Celebrating the Wild Side of Yorkshire’s Coast & Country: Ancient Woodland Concerns at Greno Woods and Hall Woods, Sheffield
Sheffield Wildlife Trust achieved a landmark in the recent acquisition of the Greno Woods and Hall Woods complex, and for that, they are to be heartily congratulated. However, with acquisition comes responsibility to care for remarkable and delicate resources – namely medieval woodlands – and to work effectively with local people.
Having recently inspected the sites, the work to date falls well short of what I would expect from the Trust and indeed, from a major Heritage Lottery Funded project. There are some basic issues and problems in terms of the process – which should be:
- To undertake necessary and appropriate surveys of the area – ecology, heritage / archaeology, access and others issues;
- To develop an outline Management Plan for the area with proposals for works to be undertaken and a timetable for the same;
- To consult with local residents and other stakeholders on the same, and, where possible and appropriate, to reflect concerns back into the proposal;
- To then undertake the site works with necessary monitoring and the potential to feedback and to modify if there are problems.
These are standard procedures and the surveys for example should be undertaken by appropriately qualified and experienced individuals. The works should also reflect local and national strategies and policies with regard to, in this case, nature conservation and woodlands. Importantly, it is standard practice not to begin works on site until the surveys and consultation have been done and a sound management plan, acceptable to stakeholders, has been produced. This can be a lengthy and painstaking process……..but that is conservation! It is better to take long and get it right as you only get one chance.
There have been problems already, and a major Scheduled Ancient Monument, a series of Iron Age enclosures that evidence human settlement in the area from over two thousand years ago, has been seriously damaged. I understand that English Heritage are now investigating; not an auspicious start for site conservation.
Having visited and assessed the works so far, they do not seem to be done within the framework outlined above. There seems to be no plan, little prior consultation, and zero effective site monitoring and review. Furthermore, there are serious concerns over the experience and competence of the site survey teams. Greno Woods for example, has had centuries of charcoal making as well-documented by Professor Melvyn Jones, and yet the archaeology survey failed to find a single charcoal hearth in the Wood – which suggests they are not competence to see and identify what is there. Other vulnerable features include ancient, worked trees that are not always obvious to the inexperienced surveyor. These and other features represent the footprints of human activity in the Woods over countless centuries of an eco-cultural resource; and expert can read the evidence like the pages of a book. However, once removed, the evidence is erased and illegible; the ancient woodland reduced in value has a diminished sense of lace and of local character.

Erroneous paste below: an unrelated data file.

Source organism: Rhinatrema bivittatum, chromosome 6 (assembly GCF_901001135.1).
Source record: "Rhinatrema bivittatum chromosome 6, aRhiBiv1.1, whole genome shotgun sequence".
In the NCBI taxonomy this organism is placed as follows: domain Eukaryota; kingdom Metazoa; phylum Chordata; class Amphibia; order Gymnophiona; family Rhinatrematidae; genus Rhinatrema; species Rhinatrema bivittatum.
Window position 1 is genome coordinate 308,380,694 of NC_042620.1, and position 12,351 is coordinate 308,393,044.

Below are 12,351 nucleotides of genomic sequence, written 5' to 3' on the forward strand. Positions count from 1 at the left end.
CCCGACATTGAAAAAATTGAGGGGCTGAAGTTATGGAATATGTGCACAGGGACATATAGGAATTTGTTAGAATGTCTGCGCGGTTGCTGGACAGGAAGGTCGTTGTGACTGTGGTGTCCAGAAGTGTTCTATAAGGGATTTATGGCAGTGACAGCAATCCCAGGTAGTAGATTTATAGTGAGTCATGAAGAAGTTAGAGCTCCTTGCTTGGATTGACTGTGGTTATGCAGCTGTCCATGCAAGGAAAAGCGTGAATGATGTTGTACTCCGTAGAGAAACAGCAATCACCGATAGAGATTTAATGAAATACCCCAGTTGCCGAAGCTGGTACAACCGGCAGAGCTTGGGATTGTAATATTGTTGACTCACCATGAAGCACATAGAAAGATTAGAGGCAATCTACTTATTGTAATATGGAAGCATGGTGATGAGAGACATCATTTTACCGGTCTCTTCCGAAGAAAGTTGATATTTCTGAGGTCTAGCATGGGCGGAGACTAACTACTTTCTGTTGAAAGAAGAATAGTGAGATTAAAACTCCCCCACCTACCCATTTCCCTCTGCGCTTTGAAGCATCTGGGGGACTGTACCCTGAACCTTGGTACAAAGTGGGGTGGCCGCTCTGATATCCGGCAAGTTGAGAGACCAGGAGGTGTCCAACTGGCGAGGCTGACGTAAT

THE HAIRY WOOD ANT – REGIONALLY RARE WOODLAND SPECIES – NESTS MOVED ASIDE AND SQUASHED FOR A BRIDLEWAY
In terms of the wildlife and the ecological interests, these woods reflect the long-term interactions of the natural conditions and human occupation. One species of particular interest is the Large Hairy Wood Ant (Formica lugubris), a rare and important species found in just a handful of the region’s top woodlands. The status of the ant at Greno Woods has been flagged up by Sorby Natural History Society for thirty years or more, and around Sheffield it is right at the most southerly part of its national range. This ecological indicator of ancient woods is therefore a priority species for conservation and I was shocked to hear that a number of the ancient nest sites of the ants had been flattened to make a ‘bridleway’ simply because this was the easiest way to do it. That is not conservation.
Moving to Low Hall Wood, a preliminary site walkover confirmed our worst fears. Firstly, and the good news , is that parts of the wood have a rich heritage of what appear to be very early iron-working and associated charcoal burning. Indeed, some of the charcoal hearths were clearly abandoned over four hundred years ago; which makes them some of the earliest known in the region. Sadly, the access roads for vehicles to extract planted conifers (as part of the restoration works) have cut right through the main charcoal production area and have destroyed or damaged much of the heritage. These sites were very obvious to anyone with experience of woodland heritage and archaeology and again, this indicates a lack of necessary survey and assessment.
LOW HALL WOOD: ANCIENT CHARCOAL PRODUCTION HEARTH BADLY DAMAGED BY RECENT TREE EXTRACTION WORKS
Historically these were ‘worked’ woods and the present-day operations might be considered as carrying on the tradition. However, modern management with few people but large machines completely erodes and erases what has gone before. In half an hour, you can obliterate the evidence of centuries or even millennia of human occupation; a unique and irreplaceable timeline. For the most part the ecology will recover, except for ancient worked trees, which once gone, never return. However, the unique timeline, the ancient story of the people of Grenoside in their wooded landscapes are lost forever; which is a terrible loss and very sad indeed. You may argue that we still have a wood and this still bears the scars of human usage and I liken this to taking a felt-tip pen and doodling on the Mona Lisa. You still have a painting only not as good as before!
DOODLING ON THE MONA LISA
NOT QUITE SO GOOD AS BEFORE…………………………..
Ian D. Rotherham, Writer, Broadcaster, Professor of Environmental Geography, Reader in Tourism & Environmental Change